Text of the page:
dissuade

verb
dis·suade | \ di-ˈswād \
dissuaded; dissuading

Definition of dissuade 

transitive verb

1a : to advise (a person) against something dissuading us from base thoughts, low ends, ignoble gains … —A. T. Quiller-Couch

b archaic : to advise against (an action)

2 : to turn from something by persuasion unable to dissuade him from going

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Other words from dissuade

dissuader noun

Synonyms & Antonyms for dissuade

Synonyms

deter, discourage, inhibit

Antonyms

encourage, persuade

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Examples of dissuade in a Sentence

Our warnings did not dissuade them. tried to dissuade her from her intention to drop out of college

Recent Examples on the Web

However, that is unlikely to dissuade Silva - who has the financial backing of Everton's management - or Mourinho, who previously worked with the Austrian at Internazionale. SI.com, "Marko Arnautovic Speaks Out on Man Utd Links as Everton Join Chase for West Ham Star," 3 June 2018 But her statement was also a confusing, incomplete admission that is unlikely to dissuade concerns about Reid’s journalistic credibility, and that undercut an otherwise revealing lesson. Chas Danner, Daily Intelligencer, "Joy Reid’s Missed Opportunity," 29 Apr. 2018 The inspector general did not try to dissuade Republican lawmakers of their concerns. Paula Reid, CBS News, "FBI agent Peter Strzok escorted from agency amid disciplinary proceedings," 19 June 2018 Corker has talked with the President about his amendment and Trump had tried to dissuade Corker from pushing for it, to no avail. Lauren Fox, Phil Mattingly And Manu Raju, CNN, "Corker slams GOP colleagues: 'We might poke the bear!'," 12 June 2018 But Retting does not believe the collapse of the FIU pedestrian bridge will dissuade engineers in Florida – or around the country – from pursuing these kinds of ambitious and innovative projects to solve pedestrian safety issues. Scott Rodd, The Christian Science Monitor, "Florida addresses pedestrian fatalities with engineering strategy," 16 May 2018 Sound of Music’’ fan, not a word of this has dissuaded you from seeing the show. Don Aucoin, BostonGlobe.com, "There’s no solving a problem like ‘The Sound of Music’," 3 May 2018 In one heated exchange between the two men before February's Winter Olympics in South Korea, Kelly strongly — and successfully — dissuaded Trump from ordering the withdrawal of all U.S. troops from the Korean peninsula, according to two officials. NBC News, "Kelly thinks he's saving U.S. from disaster, calls Trump 'idiot,' say White House staffers," 30 Apr. 2018 The community leader tried to dissuade them from accusations against the Red Cross, but he was beaten up for his trouble. Longreads, "Where Have You Hidden the Cholera?," 5 Apr. 2018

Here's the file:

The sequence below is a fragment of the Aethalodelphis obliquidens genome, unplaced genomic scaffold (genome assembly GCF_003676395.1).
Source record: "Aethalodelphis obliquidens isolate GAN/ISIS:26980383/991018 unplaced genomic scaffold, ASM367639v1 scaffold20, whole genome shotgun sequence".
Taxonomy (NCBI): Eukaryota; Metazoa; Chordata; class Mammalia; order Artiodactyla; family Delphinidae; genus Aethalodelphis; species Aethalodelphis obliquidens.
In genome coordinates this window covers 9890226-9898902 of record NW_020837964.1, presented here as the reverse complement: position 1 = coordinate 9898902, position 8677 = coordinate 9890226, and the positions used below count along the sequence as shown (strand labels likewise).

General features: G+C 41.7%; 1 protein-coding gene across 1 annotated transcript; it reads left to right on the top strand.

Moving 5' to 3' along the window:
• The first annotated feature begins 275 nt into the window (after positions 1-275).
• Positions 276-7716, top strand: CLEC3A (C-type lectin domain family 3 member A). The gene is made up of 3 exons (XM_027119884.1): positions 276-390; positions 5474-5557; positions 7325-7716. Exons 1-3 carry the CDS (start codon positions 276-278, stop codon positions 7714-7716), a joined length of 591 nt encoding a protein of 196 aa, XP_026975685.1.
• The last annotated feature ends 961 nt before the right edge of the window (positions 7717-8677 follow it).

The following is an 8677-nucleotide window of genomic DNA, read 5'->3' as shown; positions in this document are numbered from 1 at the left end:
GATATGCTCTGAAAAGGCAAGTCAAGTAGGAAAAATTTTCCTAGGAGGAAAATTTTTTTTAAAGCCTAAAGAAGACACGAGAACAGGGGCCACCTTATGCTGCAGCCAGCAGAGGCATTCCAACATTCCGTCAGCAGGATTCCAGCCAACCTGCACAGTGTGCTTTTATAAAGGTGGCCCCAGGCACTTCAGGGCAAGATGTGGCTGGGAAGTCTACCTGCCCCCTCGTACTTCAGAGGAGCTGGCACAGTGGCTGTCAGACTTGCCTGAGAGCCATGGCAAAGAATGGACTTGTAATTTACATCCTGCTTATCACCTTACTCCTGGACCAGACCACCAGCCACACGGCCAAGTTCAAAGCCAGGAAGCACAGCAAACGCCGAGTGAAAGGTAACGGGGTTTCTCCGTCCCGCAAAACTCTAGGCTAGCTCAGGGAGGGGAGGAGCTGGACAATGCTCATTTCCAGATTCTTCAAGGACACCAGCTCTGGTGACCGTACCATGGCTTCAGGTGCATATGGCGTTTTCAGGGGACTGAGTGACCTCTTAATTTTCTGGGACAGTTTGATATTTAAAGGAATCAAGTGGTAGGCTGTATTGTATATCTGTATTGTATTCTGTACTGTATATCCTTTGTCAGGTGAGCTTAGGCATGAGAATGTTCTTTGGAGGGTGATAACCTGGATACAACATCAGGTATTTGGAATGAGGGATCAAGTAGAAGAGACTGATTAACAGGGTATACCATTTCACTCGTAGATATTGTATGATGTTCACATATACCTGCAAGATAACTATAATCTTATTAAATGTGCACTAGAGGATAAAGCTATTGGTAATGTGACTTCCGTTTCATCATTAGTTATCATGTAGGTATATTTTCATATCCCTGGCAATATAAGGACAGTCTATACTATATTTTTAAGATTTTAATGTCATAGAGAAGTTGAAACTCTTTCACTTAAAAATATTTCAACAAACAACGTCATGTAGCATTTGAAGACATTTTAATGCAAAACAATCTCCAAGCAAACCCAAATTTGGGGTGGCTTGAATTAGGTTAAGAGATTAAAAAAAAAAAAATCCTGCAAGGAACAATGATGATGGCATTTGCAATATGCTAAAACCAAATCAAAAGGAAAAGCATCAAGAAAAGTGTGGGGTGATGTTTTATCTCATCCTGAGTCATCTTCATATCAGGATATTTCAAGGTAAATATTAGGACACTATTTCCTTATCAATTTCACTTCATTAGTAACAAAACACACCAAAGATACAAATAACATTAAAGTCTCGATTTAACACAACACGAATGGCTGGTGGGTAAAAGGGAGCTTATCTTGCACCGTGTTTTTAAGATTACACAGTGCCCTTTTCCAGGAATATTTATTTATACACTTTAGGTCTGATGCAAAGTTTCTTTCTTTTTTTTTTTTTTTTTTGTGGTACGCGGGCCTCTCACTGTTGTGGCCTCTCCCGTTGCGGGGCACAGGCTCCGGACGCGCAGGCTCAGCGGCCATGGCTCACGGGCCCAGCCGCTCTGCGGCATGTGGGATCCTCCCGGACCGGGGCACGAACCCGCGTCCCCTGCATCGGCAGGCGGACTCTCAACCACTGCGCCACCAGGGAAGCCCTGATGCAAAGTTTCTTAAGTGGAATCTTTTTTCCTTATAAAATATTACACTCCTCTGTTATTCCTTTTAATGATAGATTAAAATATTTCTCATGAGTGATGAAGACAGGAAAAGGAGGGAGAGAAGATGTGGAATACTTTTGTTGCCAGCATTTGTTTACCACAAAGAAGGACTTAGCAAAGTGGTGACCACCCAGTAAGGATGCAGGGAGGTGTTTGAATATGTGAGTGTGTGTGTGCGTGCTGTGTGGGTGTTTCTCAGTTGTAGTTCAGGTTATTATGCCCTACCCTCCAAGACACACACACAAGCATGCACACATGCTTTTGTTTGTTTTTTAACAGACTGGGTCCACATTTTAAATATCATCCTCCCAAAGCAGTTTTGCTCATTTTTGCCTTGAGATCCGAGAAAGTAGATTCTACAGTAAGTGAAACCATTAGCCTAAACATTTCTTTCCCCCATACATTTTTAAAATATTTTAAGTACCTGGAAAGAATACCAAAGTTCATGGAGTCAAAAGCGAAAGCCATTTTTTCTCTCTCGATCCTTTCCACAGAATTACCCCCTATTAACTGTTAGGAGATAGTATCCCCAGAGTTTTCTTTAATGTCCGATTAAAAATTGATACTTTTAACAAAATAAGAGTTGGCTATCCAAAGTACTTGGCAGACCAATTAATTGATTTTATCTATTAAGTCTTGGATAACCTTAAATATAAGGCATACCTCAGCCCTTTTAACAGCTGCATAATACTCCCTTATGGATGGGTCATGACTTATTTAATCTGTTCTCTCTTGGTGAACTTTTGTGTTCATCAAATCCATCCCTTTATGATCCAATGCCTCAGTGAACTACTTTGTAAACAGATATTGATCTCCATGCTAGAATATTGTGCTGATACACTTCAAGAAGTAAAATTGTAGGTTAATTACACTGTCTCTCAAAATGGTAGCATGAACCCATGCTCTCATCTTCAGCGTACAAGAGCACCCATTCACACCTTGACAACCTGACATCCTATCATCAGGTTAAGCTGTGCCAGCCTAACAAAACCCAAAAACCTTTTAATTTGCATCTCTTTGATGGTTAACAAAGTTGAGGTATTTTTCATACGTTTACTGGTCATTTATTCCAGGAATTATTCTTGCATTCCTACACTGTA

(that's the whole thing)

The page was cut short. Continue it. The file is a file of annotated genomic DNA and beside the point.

These example sentences are selected automatically from various online news sources to reflect current usage of the word 'dissuade.' Views expressed in the examples do not represent the opinion of Merriam-Webster or its editors. Send us feedback.

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First Known Use of dissuade

15th century, in the meaning defined at sense 1a

History and Etymology for dissuade

Middle French or Latin; Middle French dissuader, from Latin dissuadēre, from dis- + suadēre to urge — more at sweet

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Statistics for dissuade

Last Updated

19 Sep 2018

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Time Traveler for dissuade

The first known use of dissuade was in the 15th century

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More Definitions for dissuade

dissuade

verb

English Language Learners Definition of dissuade

: to convince (someone) not to do something

dissuade

verb
dis·suade | \ di-ˈswād \
dissuaded; dissuading

Kids Definition of dissuade

: to persuade or advise not to do something “Don't attempt to dissuade me. I see my duty.” —Oliver Butterworth, The Enormous Egg

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